by Todd Bertsch - Evolve Owner/President
I’ve been eagerly awaiting to write about this subject for quite some time. There is a lot to cover, but in lieu of the main lesson here…I’ll keep it short and sweet! Let’s get started.
KISS – Keep it Simple Stupid…remember this one? It holds true more than ever on the web. Web users are impatient. You only have 3-8 seconds to grab their attention.
People don’t read web pages word by word on the web. THEY SCAN. If you perform a simple usability test, or just simply watch over someone’s shoulder as they browse the web, it’s pretty obvious…we’re scanners! Impatient and ready to move on.
As a result, Web pages have to employ scannable text, using:
- Highlighted keywords (hypertext links serve as one form of highlighting; typeface variations and color are others)
- Meaningful sub-headings (not "clever" ones)
- Bulleted lists
- One idea per paragraph (users will skip over any additional ideas if they are not caught by the first few words in the paragraph)
- The inverted pyramid style, starting with the conclusion
- Half the word count (or less) than conventional writing
Provided by Jakob Nielsen's Useit.com
Eyetracking visualizations show that users often read Web pages in an F-shaped pattern: two horizontal stripes followed by a vertical stripe.
F for fast. That's how users read your precious content. In a few seconds, their eyes move at amazing speeds across your website’s words in a pattern that's very different from what you learned in school. View eyetracking study heat maps from Useit.com
New Web Words
The internet has become a part of our everyday life. And so we’ve adopted some new words into our vernacular. Many of us (including myself) often wonder what's the best practice for spelling these words. I’ve pulled together some resources below to help explain this.
Great resource for AP style. http://www.tameri.com/edit/style.html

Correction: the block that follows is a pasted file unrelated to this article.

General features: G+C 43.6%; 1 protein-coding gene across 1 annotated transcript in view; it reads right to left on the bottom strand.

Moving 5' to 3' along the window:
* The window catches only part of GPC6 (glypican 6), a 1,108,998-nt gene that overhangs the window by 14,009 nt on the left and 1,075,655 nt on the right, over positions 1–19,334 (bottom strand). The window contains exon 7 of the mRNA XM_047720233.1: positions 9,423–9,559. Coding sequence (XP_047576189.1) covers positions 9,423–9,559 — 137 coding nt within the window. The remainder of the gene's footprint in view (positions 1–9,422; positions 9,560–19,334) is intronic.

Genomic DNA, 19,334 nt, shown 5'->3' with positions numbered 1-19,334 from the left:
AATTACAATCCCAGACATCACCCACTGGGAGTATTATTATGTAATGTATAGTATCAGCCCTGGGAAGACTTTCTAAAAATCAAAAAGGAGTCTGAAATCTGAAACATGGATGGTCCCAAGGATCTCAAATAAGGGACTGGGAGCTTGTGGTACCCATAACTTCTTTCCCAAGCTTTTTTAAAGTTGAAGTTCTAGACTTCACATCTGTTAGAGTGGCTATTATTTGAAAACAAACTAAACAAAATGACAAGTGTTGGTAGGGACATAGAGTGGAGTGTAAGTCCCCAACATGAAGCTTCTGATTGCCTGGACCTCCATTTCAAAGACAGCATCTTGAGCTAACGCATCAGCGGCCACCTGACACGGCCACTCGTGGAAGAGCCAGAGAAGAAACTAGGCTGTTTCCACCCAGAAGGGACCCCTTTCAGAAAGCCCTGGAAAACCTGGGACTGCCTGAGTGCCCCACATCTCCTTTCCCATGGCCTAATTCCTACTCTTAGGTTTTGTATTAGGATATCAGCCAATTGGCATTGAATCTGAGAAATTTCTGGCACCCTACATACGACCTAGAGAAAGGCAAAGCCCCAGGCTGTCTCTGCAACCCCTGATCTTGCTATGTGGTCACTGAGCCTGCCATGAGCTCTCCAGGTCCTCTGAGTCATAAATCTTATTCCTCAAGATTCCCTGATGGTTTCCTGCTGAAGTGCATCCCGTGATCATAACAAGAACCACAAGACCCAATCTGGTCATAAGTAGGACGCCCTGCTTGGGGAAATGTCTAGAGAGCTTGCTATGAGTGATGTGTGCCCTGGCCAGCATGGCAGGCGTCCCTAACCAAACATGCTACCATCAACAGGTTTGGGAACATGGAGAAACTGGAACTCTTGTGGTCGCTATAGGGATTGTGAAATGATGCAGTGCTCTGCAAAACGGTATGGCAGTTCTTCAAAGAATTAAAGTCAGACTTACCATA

Web Site - capitalize. AP style also capitalizes Web site and Web page.
Email - preferred AP style, though Email and email are preferred by some publications. We prefer e-mail, but assume email will become standard.
Home page - preferred AP style, though homepage is preferred by some publications.
Writing for Search Engines
When you start writing content for your Web Site, it’s very important to keep in mind that search engines are sifting through the content and looking for “keywords/phrases” that are relevant to your business. Start with a Keyword Strategy. Decide what keywords are important to you for search listing rankings. Then try to integrate these as best as possible into the content of your site. The copy should still be relevant and make sense to a human. But tossing in relevant keywords, when it makes sense, will help with your search engine placement.
To learn more about SEO – Search Engine Optimization strategies give us a call.
Double Spaces NO MORE
One of the most common mistakes in writing these days is putting a double space after a period. According to Wikipedia, Double spacing at the end of sentences is a typographical convention that has sometimes been termed English spacing.
Should you put one space or two spaces after a period?
The debate over how much space to put between sentences (whether they end with a period or other punctuation) may seem petty, but often it's the little details that make or break a design.
It is generally accepted that the practice of putting two spaces at the end of a sentence is a carryover from the days of typewriters with monospaced typefaces. Two spaces, it was believed, made it easier to see where one sentence ended and the next began. Most typeset text, both before and after the typewriter, used a single space. In short…let’s all start to adapt the ONE SPACE motto.
Would you like to learn more about Evolve Creative Group and our services? Visit our Web Site or give us a call today at 330-331-0211.